The Asynchronous Generator

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4.4.1 Construction and Properties

Asynchronous or induction machines operating as motors are the most widely used electromechanical converters. In an induction machine the stator is identical to the one for synchronous machines shown in Figure 4.3 in which three-phase currents supplied to the stator produce a rotating magnetic field (RMF). The rotor, however, is radically different and it has neither an external magnetizing source nor permanent magnets. Instead, alternating currents are injected in the rotor from the stator through induction or transformer action - hence the useful parallel with the operation of a transformer. It is the interaction between these induced rotor currents and the stator RMF that results in torque production.

In its most common form, the rotor consists of axial conductors shorted at the ends by circular rings to form a squirrel-cage orjust cage- as shown in Figure 4.12. Although for the purposes of renewable energy sources there is interest in the generation mode, it is easier initially to understand the operation of the induction machine from the motoring perspective.

As the stator RMF moves at os (given by Equation (4.4)) past the stationary rotor conductors, three-phase electromotive forces (EMFs) are induced in the spatially shifted rotor conductors by a flux cutting action. The resulting rotor currents, according to Lenz's law [1], are of such magnitude and direction as to generate a torque that speeds up the rotor. If the rotor were to achieve speed os, there would be no change in flux linkage, no induced voltage, no current in the rotor conductors and therefore no torque. For EMFs to be induced in the rotor conductors they should possess some relative speed with respect to the stator RMF. For motoring, the rotor therefore turns at a lower speed (

It can be shown that the rotor currents produce an RMF whose speed depends on the frequency of these currents. For a constant torque interaction to take place, the rotor RMF must rotate in synchronism with the stator RMF, as in the case of the synchronous machine. How is this accomplished if the rotor rotates at a lower speed than os?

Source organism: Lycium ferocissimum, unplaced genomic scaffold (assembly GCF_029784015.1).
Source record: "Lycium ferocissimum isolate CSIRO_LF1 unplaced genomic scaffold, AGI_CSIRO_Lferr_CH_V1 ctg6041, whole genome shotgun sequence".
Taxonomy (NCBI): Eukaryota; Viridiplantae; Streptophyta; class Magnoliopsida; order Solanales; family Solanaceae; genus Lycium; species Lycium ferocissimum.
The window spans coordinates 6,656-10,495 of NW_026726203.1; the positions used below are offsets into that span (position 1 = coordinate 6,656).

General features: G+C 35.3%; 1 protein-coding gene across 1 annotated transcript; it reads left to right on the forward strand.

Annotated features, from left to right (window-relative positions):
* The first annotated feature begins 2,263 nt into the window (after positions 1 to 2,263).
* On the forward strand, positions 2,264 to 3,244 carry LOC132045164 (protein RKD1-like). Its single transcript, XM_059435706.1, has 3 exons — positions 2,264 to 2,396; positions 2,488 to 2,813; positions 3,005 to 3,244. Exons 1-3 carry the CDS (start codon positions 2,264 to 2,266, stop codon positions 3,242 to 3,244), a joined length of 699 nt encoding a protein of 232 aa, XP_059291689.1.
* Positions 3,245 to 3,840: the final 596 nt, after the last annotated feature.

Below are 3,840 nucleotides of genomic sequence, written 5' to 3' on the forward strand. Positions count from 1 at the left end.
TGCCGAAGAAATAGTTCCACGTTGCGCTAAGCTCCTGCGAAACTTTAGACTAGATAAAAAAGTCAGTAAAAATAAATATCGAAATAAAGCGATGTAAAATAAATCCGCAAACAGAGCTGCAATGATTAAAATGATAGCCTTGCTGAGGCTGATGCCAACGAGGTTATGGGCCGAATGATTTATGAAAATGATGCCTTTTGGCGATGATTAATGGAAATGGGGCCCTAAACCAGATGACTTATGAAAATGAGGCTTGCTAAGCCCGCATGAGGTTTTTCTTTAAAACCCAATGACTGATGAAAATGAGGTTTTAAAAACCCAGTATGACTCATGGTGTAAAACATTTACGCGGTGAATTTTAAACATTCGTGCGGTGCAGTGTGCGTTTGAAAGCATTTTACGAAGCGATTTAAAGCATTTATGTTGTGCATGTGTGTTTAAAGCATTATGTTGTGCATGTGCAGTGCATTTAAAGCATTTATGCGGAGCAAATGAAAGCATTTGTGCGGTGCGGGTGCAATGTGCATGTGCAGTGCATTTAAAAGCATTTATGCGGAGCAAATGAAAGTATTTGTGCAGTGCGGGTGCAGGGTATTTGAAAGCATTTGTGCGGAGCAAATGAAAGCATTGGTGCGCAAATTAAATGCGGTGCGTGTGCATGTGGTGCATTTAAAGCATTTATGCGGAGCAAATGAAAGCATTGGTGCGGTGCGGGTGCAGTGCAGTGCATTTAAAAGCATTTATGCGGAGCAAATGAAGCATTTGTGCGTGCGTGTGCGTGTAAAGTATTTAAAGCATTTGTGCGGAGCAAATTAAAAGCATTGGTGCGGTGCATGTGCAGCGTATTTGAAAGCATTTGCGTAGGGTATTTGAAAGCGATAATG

Asynchronous Generator
Figure 4.12 Induction machine with cage rotor (1, shaft; 2, cage rotor; 3, stator three-phase winding; 4, terminal box; 5, stator iron core; 6, cooling fan; 7, motor frame). (Reproduced with permission of Asea Brown Boveri Ltd)

The difference between cos and cot is expressed as a ratio with respect to cos and is known as slip s where s = (4.15)

Therefore

The relative motion between the stator's and rotor's RMFs determines how frequently the stator RMF cuts the rotating rotor conductors, so the frequency of the rotor induced voltages and currents fr is f = sf (4.17)

where f is the mains frequency. The frequency of the rotor currents determines the speed of the rotor RMF with respect to the rotor:

The speed of the rotor RMF with respect to the stationary stator is the rotor speed plus the rotor RMF's speed with respect to the rotor:

It can be concluded that the rotor and stator RMFs rotate together at synchronous speed as required for a uniform torque to be developed as in the synchronous machine. However, in contrast to the synchronous machine, the rotor RMF is produced through induction from the stator. The larger the applied braking torque the higher the slip, the larger are the induced EMFs and resulting rotor currents, and the stronger the interaction between the two RMFs to produce an electrical torque equal and opposite to the braking torque. The induction motor therefore exhibits a small decrease in speed with increments in braking torque.